KONOTOP Jews Past and Present


There is a lot of historical research, which proves that it is true. Some historians think that it was the center of the Lipeckr [Lipetskova] principality and it was called, Lipovetsk. It was fully destroyed by Mongol troops for disobedience.1 The town was rebuilt again under the name Konotop in the 17th century. The first written reference that mentioned the fort of Konotop was dated in 1638. Konotop is a local center, which is situated on the left bank of Ezuch River, 129 kilometers from the city of Sumy. Today Konotop is one of the biggest railway centers with a population more than 100,000 people.

The first mention about Jews in Konotop appeared at the beginning of the 19th century when few people lived there. But the Jewish symbolic was found in 1782 in the Coat of Arms of Konotop. On the Coat of Arms there is depicted the details: “in a red field a golden cross, on the bottom the silver half-moon with the inner side facing upwards, and on the top a six-cornered star of David.” By 1847, the Jews who lived there increased to 521 people. According to the information provided in “Materials for Geography and Statistics of Russia,” compiled by officers of the general headquarters of Chernigov Gubernya, it was written that 1206 Jews lived in Konotop in 1861 – 566 males and 640 females. The population of Jews significantly increased in the second part of the 19th century as a result of the migration of Jews from the northwestern regions to the southeastern territories for permanent residence and achieved 4425 Jews (25.3% from the overall population in Konotop in 1897).2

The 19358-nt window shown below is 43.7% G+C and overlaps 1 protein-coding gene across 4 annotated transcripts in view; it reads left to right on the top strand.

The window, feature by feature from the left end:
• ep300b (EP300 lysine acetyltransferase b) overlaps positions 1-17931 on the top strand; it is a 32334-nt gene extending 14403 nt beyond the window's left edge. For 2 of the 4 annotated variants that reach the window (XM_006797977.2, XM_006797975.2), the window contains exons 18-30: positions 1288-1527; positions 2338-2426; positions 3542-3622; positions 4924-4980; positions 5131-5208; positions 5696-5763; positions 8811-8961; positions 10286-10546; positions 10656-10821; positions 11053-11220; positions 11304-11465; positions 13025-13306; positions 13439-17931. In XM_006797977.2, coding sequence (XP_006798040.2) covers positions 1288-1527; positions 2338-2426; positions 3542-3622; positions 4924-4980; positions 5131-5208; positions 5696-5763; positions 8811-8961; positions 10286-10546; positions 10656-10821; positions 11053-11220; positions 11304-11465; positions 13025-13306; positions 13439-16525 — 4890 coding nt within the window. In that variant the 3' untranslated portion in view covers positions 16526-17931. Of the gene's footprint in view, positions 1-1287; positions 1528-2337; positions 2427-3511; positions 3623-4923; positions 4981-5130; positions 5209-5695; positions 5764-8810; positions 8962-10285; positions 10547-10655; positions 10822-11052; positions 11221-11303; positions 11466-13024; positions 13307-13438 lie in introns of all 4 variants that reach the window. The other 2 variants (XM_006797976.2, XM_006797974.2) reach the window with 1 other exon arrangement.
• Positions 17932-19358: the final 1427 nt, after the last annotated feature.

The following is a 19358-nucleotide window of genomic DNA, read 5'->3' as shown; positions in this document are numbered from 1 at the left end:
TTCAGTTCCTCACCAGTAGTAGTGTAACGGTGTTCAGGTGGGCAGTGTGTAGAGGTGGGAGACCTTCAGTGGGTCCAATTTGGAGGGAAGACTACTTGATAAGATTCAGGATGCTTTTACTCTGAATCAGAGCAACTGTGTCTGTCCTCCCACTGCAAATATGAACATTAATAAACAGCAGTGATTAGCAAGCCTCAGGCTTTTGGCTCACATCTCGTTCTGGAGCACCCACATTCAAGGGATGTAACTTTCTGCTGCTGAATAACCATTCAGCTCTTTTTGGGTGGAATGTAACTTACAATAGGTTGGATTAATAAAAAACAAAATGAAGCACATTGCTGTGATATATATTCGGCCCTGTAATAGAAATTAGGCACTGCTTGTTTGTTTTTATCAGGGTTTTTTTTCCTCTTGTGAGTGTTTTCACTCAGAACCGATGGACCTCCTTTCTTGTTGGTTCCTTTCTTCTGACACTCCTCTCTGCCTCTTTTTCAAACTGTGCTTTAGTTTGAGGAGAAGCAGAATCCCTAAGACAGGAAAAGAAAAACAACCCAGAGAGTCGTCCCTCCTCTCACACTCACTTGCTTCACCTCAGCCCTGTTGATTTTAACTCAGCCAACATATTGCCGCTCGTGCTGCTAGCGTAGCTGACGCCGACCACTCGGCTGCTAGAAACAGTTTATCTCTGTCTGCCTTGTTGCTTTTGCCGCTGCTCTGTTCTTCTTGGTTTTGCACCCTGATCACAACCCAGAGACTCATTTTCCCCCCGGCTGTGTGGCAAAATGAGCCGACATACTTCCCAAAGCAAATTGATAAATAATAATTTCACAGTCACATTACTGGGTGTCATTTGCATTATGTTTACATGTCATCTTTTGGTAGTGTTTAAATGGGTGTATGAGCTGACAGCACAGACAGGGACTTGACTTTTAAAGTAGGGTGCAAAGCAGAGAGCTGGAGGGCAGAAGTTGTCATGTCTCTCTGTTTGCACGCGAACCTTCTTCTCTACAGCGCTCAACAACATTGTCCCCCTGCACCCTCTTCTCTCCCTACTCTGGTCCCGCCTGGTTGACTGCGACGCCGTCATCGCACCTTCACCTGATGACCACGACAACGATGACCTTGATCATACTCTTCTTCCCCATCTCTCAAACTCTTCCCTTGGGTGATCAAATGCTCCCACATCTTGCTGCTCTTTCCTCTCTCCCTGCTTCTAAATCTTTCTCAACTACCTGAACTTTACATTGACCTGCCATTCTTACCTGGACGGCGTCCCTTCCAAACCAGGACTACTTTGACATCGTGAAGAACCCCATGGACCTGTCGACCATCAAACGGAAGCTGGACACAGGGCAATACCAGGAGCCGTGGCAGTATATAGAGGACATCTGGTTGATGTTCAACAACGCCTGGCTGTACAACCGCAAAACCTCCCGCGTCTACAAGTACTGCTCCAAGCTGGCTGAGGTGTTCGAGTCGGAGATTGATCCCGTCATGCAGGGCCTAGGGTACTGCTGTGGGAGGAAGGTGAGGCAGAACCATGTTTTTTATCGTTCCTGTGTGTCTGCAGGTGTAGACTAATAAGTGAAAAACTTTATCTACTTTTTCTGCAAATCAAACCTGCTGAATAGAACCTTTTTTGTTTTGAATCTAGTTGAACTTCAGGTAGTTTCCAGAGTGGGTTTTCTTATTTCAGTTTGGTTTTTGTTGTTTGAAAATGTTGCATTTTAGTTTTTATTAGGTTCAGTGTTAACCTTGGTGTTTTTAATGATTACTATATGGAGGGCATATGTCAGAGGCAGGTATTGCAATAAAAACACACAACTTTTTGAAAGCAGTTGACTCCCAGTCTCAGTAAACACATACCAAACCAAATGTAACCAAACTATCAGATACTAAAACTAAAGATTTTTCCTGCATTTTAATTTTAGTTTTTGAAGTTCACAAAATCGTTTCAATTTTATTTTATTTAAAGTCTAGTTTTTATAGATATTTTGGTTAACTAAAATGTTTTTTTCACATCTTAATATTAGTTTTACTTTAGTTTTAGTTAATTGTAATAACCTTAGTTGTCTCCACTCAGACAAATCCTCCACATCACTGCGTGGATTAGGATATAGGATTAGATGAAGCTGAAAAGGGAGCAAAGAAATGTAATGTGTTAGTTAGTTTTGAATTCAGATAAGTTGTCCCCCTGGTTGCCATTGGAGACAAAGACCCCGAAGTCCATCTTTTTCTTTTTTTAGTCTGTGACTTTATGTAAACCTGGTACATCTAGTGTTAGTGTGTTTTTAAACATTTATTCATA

Konotop was a typical town of the Pale of Settlement. Its social structure was defined by the lack of rights for the Jewish people. There were no peasants, predominantly merchants and craftsmen. Most of them used to live in poverty. The increase of the Jewish population occurred as a result of the building of the railway lines from Kiev to Moscow and from Kiev to Poland) in 1772, 1794, and 1795, Catherine the Great, Empress of Russia, annexed a large portion of Eastern Lithuania-Poland. By so doing, Russia inherited 3.5 million Jews within its new territories. Imperial Ukases (Decrees) were issued that evicted Jews from the larger cities. This resulted in mass migration of the entire Jewish population in Russia. Most of the Jews had to relocate within the Pale of Settlement.

1 14th century.

2 Following the three Partitions of Poland (Grand Duchy of Lithuania-Republic of


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